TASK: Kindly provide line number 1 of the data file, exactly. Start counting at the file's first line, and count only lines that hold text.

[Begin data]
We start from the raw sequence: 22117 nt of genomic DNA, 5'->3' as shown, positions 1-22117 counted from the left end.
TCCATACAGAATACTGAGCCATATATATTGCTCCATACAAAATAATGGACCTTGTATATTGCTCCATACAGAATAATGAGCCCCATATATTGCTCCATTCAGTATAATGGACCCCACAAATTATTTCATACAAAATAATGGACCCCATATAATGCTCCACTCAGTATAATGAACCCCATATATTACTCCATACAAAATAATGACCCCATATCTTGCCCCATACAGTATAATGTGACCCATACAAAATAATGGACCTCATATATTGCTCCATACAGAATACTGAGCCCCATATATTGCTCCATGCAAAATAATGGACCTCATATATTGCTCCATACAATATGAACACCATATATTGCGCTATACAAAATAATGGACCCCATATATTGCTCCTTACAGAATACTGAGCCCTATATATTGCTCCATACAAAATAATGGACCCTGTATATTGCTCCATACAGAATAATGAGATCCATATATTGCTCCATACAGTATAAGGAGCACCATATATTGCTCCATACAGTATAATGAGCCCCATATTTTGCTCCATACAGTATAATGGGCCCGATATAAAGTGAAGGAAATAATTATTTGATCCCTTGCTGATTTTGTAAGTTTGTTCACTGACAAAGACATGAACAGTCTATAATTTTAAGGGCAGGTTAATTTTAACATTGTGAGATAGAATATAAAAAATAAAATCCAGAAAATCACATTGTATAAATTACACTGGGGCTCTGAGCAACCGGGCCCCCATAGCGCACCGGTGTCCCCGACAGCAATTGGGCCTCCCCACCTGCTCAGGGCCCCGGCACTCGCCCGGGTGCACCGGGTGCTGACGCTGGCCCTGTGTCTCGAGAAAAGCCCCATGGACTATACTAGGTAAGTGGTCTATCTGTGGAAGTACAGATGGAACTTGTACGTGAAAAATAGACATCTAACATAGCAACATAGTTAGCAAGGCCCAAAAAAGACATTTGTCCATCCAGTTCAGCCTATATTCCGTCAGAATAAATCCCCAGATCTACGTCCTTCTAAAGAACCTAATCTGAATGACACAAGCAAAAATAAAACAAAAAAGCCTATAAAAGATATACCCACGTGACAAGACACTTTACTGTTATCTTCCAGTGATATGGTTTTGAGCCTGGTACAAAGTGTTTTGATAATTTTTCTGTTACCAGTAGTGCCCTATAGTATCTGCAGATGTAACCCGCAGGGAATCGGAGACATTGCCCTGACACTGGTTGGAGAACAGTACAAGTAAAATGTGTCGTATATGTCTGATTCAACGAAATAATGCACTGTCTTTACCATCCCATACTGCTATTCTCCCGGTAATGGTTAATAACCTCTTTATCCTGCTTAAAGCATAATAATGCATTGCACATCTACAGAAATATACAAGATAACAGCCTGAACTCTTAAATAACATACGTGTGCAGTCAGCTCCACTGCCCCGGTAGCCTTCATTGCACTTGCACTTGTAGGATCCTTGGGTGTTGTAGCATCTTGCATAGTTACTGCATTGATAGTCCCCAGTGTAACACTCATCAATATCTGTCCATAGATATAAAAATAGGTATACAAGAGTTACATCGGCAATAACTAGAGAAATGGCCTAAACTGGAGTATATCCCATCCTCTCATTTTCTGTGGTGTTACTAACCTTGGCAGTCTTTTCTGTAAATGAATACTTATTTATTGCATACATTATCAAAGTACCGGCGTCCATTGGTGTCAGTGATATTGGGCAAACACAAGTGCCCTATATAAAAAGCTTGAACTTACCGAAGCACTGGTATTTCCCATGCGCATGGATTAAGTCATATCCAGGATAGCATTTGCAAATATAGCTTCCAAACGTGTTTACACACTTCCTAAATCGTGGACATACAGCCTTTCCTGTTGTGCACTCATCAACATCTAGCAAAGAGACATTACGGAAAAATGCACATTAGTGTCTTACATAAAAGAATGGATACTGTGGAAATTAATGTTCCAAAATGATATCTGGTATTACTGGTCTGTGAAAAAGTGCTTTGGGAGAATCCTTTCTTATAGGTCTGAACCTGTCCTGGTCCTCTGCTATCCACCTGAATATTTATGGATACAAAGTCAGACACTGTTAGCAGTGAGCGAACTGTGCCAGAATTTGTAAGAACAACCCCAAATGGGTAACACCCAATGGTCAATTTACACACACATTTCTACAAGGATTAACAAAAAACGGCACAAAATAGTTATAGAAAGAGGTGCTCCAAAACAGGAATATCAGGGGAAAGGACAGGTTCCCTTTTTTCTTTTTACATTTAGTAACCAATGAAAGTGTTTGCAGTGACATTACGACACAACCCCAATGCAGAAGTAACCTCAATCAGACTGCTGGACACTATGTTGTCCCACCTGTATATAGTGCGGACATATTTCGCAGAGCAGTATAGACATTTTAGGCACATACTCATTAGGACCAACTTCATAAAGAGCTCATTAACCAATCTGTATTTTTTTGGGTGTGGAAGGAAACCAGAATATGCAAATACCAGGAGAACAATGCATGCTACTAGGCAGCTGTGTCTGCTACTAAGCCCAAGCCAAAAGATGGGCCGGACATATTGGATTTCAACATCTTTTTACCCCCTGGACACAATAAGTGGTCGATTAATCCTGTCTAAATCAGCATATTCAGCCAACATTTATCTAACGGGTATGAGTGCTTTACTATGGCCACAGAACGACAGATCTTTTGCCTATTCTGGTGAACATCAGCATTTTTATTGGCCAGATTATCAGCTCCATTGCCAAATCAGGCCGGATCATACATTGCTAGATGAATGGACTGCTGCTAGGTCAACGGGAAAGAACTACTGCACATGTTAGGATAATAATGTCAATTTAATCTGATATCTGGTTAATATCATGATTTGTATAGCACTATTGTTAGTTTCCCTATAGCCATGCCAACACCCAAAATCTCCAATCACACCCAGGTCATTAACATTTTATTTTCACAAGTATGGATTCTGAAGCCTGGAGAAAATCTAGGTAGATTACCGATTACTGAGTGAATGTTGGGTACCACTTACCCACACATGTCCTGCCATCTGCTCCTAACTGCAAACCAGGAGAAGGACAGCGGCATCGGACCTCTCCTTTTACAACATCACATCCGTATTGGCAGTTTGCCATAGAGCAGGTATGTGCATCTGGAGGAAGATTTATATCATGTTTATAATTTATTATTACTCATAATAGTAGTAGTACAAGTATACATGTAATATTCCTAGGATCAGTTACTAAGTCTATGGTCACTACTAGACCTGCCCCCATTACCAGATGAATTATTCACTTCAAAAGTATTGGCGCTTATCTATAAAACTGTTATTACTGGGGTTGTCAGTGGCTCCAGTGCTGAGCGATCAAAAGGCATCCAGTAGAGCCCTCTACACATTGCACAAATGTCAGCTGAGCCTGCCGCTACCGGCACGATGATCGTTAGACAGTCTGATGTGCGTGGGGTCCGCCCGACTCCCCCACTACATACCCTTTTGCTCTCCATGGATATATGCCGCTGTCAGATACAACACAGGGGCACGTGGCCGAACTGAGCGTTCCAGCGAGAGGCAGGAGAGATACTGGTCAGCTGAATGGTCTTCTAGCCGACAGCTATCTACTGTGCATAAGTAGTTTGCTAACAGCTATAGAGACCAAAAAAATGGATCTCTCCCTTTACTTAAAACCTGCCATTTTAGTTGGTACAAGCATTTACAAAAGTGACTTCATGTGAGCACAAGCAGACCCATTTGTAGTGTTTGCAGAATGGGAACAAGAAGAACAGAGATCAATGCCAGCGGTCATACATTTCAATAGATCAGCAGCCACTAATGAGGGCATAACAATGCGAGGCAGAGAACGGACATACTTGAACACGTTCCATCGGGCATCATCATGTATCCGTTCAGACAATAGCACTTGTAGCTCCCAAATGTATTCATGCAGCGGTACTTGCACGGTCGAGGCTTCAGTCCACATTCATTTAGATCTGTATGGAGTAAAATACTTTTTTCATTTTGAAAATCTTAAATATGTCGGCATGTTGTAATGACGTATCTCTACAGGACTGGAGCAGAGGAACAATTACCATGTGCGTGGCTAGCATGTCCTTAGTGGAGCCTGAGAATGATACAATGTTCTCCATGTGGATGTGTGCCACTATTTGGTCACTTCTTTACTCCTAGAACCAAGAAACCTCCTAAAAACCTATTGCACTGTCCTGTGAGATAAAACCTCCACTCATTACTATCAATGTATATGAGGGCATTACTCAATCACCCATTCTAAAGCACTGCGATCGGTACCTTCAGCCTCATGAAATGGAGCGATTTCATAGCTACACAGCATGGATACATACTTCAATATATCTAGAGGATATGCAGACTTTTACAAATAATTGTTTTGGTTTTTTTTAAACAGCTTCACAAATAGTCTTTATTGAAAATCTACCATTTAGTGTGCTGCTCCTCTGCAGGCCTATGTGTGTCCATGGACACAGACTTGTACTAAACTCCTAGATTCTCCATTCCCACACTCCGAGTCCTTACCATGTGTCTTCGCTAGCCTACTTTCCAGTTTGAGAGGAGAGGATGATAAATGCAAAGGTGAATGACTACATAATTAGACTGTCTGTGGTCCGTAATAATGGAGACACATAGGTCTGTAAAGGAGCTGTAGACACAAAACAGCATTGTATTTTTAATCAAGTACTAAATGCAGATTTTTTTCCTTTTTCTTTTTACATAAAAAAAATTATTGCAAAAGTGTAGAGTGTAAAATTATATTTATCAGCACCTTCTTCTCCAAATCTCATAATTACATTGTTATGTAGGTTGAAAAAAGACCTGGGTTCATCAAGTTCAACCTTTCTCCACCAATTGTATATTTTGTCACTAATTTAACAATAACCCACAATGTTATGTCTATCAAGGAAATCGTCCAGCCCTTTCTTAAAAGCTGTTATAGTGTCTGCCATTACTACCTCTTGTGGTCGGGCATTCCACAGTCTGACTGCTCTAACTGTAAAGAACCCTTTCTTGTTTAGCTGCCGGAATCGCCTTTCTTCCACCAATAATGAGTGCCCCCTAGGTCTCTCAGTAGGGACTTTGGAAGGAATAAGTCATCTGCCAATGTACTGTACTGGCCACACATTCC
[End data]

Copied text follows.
We start from the raw sequence: 22117 nt of genomic DNA, 5'->3' as shown, positions 1-22117 counted from the left end.